More dramatic effects on phage gene structure and function arise from what appear to be homing endonuclease transposition events, whereby an endonuclease gene has inserted into a site that is different from the insertion site of analogous homing endonucleases in related phage genomes. Such transposition-like insertions include the mobE insertion into nrdA large subunit gene of aerobic ribonucleotide reductase of Aeromonas hydrophila phage Aeh1 [91], the mobA insertion into the topoisomerase large subunit gene 60 of phage T4 [47], and a seg43(25) insertion associated with gene 43, encoding a B-type DNA polymerase of Aeromonas phages 25 [88]. In the mobE and mobA cases, the homing endonuclease has inserted into a functionally critical region of the host gene, splitting the gene into separate coding regions as compared to related phage. For the seg-like insertion of phage 25, it is difficult to ascertain whether the split gene 43 structure arose by insertion of the seg homing endonuclease, because the related phage 44RR possess a different genetic arrangement, consisting of an intercistronic untranslated sequence (IC-UTS) that splits gene 43 into 43A and 43B[88]. Thus it is possible that the seg endonuclease invaded an already split gene created by the insertion of the IC-UTS.

Regardless of their origins, each insertion splits a contiguous coding region into two distinct polypeptides that must somehow reassemble to form a functional enzyme. Recent work has shown that the split nrdA gene of phage Aeh1 encodes a fully functional aerobic ribonucleotide reductase with activity similar to canonical enzymes that consist of a single NrdA polypeptide [91]. Similarly, the split 43A and 43B genes of phage 25 co-purify when overexpressed, and possess DNA polymerase activity [88]. Although the mobA insertion has not been studied in detail, phage T4 topoisomerase has long served as a model enzyme and possesses an unusual subunit structure with respect to other phage-encoded and bacterial topoisomerases [92], consistent with assembly of the split topoisomerase polypeptides to form a functional enzyme. How the split polypeptides assemble to form functional complexes in each of the enzyme systems is a fascinating structure and function question.


T-even phage have proven to be an attractive and tractable model system for studying the biology of homing endonucleases in the last 20 years, and we have learned much about the molecular details of mobility pathways and regulatory mechanisms. Many of these details are applicable to homing endonucleases in eukaryotic systems, and also have provided insight into the mobility pathways of other mobile elements such as inteins and group II introns. From a mechanistic perspective, how the mob endonucleases spread between genomes by nicking their target sites rather than introducing a double-strand break is an intriguing area of future research. From a genomic perspective, the relatively small size of phage genomes coupled with extraordinary advances in sequencing technology has revealed that homing endonuclease genes are widespread, but not as abundant as predicted based on laboratory experiments. It remains to be determined if more phage genome sequences can offer insight into evolutionary processes that regulate homing endonuclease distribution, as it already clear from existing sequences that complex regulatory mechanisms have evolved to control the expression of homing endonucleases. Clearly, there are interesting evolutionary forces at work, and experimentally manipulating regulatory controls will likely be required to understand the impact of homing endonuclease activity on phage genome structure and function.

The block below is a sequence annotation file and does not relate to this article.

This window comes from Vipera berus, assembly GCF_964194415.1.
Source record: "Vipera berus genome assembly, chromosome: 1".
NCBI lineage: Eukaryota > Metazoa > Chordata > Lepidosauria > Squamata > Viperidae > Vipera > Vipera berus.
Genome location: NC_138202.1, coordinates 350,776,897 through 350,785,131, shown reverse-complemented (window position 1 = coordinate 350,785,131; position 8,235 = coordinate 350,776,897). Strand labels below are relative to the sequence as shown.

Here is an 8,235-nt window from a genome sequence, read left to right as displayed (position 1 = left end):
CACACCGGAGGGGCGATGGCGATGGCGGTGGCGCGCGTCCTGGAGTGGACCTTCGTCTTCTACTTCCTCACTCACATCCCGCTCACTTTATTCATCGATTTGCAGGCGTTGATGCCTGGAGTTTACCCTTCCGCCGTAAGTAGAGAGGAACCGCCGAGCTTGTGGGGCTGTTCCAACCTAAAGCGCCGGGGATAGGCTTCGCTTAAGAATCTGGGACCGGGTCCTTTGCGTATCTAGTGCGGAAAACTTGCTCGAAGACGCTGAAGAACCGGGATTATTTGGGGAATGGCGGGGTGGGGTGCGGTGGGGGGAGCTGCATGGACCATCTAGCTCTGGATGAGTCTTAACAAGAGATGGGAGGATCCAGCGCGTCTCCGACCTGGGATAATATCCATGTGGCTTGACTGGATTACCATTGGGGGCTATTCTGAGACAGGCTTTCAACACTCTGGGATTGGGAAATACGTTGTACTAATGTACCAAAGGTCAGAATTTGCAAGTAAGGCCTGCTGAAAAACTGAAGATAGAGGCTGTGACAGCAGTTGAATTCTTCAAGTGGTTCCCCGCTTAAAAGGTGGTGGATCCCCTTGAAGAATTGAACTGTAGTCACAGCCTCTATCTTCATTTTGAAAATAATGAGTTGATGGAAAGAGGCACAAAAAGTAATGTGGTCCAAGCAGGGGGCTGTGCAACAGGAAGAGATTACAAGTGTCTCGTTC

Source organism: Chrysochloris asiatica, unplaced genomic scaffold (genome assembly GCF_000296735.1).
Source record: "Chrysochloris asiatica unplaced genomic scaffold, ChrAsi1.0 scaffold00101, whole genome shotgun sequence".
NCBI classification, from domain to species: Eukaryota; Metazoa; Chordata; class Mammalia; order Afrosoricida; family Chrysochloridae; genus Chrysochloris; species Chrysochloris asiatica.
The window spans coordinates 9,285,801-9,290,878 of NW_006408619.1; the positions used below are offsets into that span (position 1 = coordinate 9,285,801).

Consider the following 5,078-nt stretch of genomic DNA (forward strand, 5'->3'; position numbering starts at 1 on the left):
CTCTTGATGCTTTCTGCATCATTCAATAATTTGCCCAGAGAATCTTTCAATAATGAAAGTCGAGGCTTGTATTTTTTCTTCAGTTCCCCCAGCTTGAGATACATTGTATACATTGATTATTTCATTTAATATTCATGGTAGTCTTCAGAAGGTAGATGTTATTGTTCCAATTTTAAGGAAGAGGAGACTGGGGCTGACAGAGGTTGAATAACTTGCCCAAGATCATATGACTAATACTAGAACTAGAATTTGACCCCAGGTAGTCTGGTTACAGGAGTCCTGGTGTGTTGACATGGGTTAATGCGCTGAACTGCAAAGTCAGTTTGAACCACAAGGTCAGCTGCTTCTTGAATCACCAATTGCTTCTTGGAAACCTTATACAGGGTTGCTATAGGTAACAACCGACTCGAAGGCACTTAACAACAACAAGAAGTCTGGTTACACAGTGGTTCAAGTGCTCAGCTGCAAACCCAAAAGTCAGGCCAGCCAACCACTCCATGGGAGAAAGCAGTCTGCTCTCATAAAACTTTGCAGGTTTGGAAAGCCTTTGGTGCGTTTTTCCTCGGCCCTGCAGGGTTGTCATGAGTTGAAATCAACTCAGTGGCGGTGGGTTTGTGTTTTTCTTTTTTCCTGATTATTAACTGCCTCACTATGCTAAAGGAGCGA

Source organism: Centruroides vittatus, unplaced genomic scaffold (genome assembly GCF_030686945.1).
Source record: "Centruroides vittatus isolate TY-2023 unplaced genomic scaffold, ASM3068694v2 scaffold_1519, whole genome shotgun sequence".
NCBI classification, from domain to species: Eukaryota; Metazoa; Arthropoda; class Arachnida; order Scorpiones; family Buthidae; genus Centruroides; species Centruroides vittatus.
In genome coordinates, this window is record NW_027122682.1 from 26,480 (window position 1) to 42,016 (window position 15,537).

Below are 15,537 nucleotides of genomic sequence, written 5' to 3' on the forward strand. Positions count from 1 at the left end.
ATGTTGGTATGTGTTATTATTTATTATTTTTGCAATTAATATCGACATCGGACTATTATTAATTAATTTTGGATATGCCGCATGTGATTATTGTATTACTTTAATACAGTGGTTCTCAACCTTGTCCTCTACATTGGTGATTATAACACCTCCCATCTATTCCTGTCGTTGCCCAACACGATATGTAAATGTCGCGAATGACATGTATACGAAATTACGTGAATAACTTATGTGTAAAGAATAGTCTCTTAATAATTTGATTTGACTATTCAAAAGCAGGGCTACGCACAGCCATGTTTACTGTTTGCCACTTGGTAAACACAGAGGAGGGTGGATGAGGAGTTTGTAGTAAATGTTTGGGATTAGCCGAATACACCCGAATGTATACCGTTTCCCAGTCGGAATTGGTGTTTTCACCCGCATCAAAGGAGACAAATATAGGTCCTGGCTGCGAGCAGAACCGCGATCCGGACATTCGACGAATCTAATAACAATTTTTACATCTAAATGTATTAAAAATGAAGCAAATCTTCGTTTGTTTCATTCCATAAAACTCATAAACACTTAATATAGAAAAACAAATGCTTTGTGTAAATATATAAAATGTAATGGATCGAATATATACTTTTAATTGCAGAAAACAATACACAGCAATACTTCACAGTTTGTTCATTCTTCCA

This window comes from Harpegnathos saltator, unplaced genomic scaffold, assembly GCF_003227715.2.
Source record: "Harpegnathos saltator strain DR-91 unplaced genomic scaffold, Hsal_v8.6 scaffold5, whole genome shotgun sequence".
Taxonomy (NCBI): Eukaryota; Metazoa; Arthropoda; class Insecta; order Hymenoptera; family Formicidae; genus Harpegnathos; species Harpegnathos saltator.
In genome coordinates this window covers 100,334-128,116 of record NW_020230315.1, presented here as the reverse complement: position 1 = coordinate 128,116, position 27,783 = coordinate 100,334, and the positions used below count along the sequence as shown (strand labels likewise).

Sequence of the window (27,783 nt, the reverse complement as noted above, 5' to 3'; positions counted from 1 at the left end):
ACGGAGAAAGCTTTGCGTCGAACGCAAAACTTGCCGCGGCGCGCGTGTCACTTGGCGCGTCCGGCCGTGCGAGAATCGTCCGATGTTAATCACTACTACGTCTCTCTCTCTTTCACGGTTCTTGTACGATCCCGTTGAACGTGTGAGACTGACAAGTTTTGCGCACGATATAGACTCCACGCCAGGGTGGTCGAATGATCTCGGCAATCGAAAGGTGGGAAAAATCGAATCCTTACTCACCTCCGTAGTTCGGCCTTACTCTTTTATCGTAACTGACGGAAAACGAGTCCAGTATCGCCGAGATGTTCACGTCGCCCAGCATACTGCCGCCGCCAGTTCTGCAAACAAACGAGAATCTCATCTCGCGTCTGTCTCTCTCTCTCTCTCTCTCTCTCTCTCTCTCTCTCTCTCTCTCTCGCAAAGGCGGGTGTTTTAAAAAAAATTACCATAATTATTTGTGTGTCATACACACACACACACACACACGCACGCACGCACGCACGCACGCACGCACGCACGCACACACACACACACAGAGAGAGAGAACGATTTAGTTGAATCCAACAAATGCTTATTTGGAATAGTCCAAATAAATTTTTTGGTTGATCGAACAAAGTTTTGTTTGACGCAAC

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The authors would like to acknowledge David Shub for thoughtful discussion. Funded by a CIHR Operating Grant MOP77779 and a NSERC Discovery Grant 311610-2005 to D.R.E, and by NIH Grants GM39422 and GM448844 to M.B.

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Correspondence to David R Edgell.

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The authors declare that they have no competing interests.

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DRE, EAG and MB wrote the manuscript. All authors read and approved the final manuscript.

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Edgell, D.R., Gibb, E.A. & Belfort, M. Mobile DNA elements in T4 and related phages. Virol J 7, 290 (2010).

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  • Phage Genome
  • Late Promoter
  • Homing Endonuclease
  • Homing Site
  • Homing Endonuclease Gene